This was followed by the Erya (c. 200 BCE), which has been called the first Chinese dictionary. It too was divided topically, by subject, with linked words grouped together within each category, although the connections are not necessarily ones we recognize today: roads and bridges were considered to originate from the court of the emperor, and thus they appear under the heading “Interpreting the Court”; warfare too was the province of the ruler, who was divinely ordained, and thus it fell into the section dedicated to “Interpreting the Heavens.” In around 100 CE the Shuō wén jiě zì dictionary, containing some 9,500 characters, originated a sorting system based not on meaning but on the manner in which a character was written. Each was defined as either a single unit or a compound character, and then categorized by 540 elements, called radicals, which might be semantic elements of the character or might be graphic ones—the direction of a stroke, for example. Each character was then listed under a single radical, which came to define it for lexicographical purposes.

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Neutrality of Alphabetical Order

From A Place for Everything, by Judith Flanders (Basic Books, 2020), Kindle pp. 18-19:

This alphabetic predominance makes it hard for us to remember today that the phrase “alphabetical order” has two parts, and that they might be of equal weight: “alphabetical,” yes, but also “order.” And that all order, and ordering, is not of necessity alphabetical—indeed, for centuries the idea of ordering by random chance, by the letters of the alphabet, was considered less useful than a multitude of other sorting methods—geographical, chronological, hierarchical, categorical. Sometimes things had, and continue to have, no visible organizing method, their innate order being so essential that it is simply remembered. For a medieval clergyman, what would have been the point of putting the books of the Bible in alphabetical order? To him, it was obvious that Genesis comes before Exodus, just as, to us, it is obvious that Monday comes before Tuesday, September before October. In fact, it is surprisingly difficult to put the days of the week or the months of the year into alphabetical order, because the days and months have a “natural” order, one that is not alphabetical.

Other types of categorizing and sorting that were natural to generations past today seem as peculiar to us as April heading a list of the months of the year because it begins with A. Yet in a world more stratified than our own, sorting things hierarchically was once a natural impulse. The Domesday Book, that summary of land occupancy in England and parts of Wales produced for William the Conqueror in 1086, assessed the values of 13,418 places, organizing them first by status, then by geography, then by status again, and finally by wealth. The king came first, followed—broken down by region—by the great clergy, the powerful barons, and, lastly, each district’s most humble tenants.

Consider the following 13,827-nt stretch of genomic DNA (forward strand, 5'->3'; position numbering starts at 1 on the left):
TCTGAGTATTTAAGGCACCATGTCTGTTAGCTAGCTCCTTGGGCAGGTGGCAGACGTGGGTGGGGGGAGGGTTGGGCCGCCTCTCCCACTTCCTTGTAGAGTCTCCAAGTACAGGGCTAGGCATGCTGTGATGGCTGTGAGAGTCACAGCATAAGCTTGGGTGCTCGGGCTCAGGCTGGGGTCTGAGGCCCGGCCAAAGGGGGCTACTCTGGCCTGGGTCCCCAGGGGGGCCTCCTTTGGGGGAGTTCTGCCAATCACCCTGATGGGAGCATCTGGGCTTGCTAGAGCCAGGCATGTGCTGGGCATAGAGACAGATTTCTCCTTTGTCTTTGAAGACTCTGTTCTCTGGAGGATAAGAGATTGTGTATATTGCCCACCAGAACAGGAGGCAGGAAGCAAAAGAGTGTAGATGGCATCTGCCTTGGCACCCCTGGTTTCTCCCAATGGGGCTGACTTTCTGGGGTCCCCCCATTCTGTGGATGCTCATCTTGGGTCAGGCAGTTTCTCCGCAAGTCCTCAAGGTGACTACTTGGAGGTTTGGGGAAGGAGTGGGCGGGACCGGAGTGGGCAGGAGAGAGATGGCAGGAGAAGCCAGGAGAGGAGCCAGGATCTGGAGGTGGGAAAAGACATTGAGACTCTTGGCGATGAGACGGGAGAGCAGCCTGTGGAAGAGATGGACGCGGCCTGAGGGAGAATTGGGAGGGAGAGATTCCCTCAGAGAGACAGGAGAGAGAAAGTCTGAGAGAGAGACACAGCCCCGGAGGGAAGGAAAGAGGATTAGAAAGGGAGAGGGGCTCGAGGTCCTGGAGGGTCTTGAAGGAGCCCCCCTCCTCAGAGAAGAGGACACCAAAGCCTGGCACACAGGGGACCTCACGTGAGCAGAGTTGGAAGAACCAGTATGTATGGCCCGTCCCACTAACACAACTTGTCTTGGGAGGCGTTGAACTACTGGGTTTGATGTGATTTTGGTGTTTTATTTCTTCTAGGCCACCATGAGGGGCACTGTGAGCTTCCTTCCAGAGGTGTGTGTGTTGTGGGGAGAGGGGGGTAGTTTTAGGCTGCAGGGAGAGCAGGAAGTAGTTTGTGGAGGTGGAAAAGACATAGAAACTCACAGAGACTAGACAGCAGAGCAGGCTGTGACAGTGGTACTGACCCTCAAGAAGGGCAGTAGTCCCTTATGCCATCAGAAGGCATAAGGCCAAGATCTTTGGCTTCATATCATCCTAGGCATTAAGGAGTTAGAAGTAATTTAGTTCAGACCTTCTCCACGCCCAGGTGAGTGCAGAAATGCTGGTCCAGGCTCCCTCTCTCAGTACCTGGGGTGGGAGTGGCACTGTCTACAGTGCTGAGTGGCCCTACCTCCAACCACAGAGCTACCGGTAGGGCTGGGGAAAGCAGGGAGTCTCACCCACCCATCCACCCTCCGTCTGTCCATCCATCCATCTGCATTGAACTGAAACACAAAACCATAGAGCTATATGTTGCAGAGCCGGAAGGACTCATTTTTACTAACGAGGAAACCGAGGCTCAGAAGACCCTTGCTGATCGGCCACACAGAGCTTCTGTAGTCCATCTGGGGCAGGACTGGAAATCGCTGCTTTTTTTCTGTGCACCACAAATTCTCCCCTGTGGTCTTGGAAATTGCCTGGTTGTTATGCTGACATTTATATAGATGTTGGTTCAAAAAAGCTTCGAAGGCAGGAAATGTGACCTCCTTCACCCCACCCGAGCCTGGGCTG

But of course, for the information in the Domesday Book to be accessible to later readers, they had to know the regions of England and Wales, and the orders of hierarchy—who outranked whom. For, in all the millennia of reading and writing, only one major sorting system has evolved that requires no previous knowledge from the searcher: alphabetical order. To use it, the only thing searchers need to know is a list of approximately (depending on the language) two dozen characters, in an established order. They do not need to know on what continent a city is located to find it in an atlas, nor if a bishop outranks a cardinal to find him in a list of participants at a clerical summit. Neither do they need to know whether the English Civil War preceded or postdated the American Civil War to locate it in an alphabetical list of “Wars Through History”; nor, indeed, do they need to know whether a pumpkin is considered a vegetable or a fruit to search for it in a seed catalog.

Alphabetical order is in this way entirely neutral.

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Vietnam Retrospective, 2007

From Eat Your Heart Out, Ho Chi Minh: Or Things You Won’t Learn at Yale, by Tony Thompson (BookSurge, 2012), Kindle pp. 273-274:

Visiting Vietnam, even the Cu Chi Tunnels, is not like visiting Antietam or Verdun (and if you don’t know what those places represent, shame on you). The country is beautiful; there are few marks of war and the people, arguably the best looking on earth, are intelligent, friendly, and interesting. But there is another level, another dimension, to life in Vietnam. The country you see was paid for in blood.

Hanoi is not really about opera or folk art performances. Basically, Hanoi is about politics. Hanoi will always be to Saigon as Washington is to LA.

To understand the price ordinary Vietnamese paid for a Communist victory, visit the Fine Arts Museum in Hanoi. Despite the name, this is a museum of Vietnamese history and culture.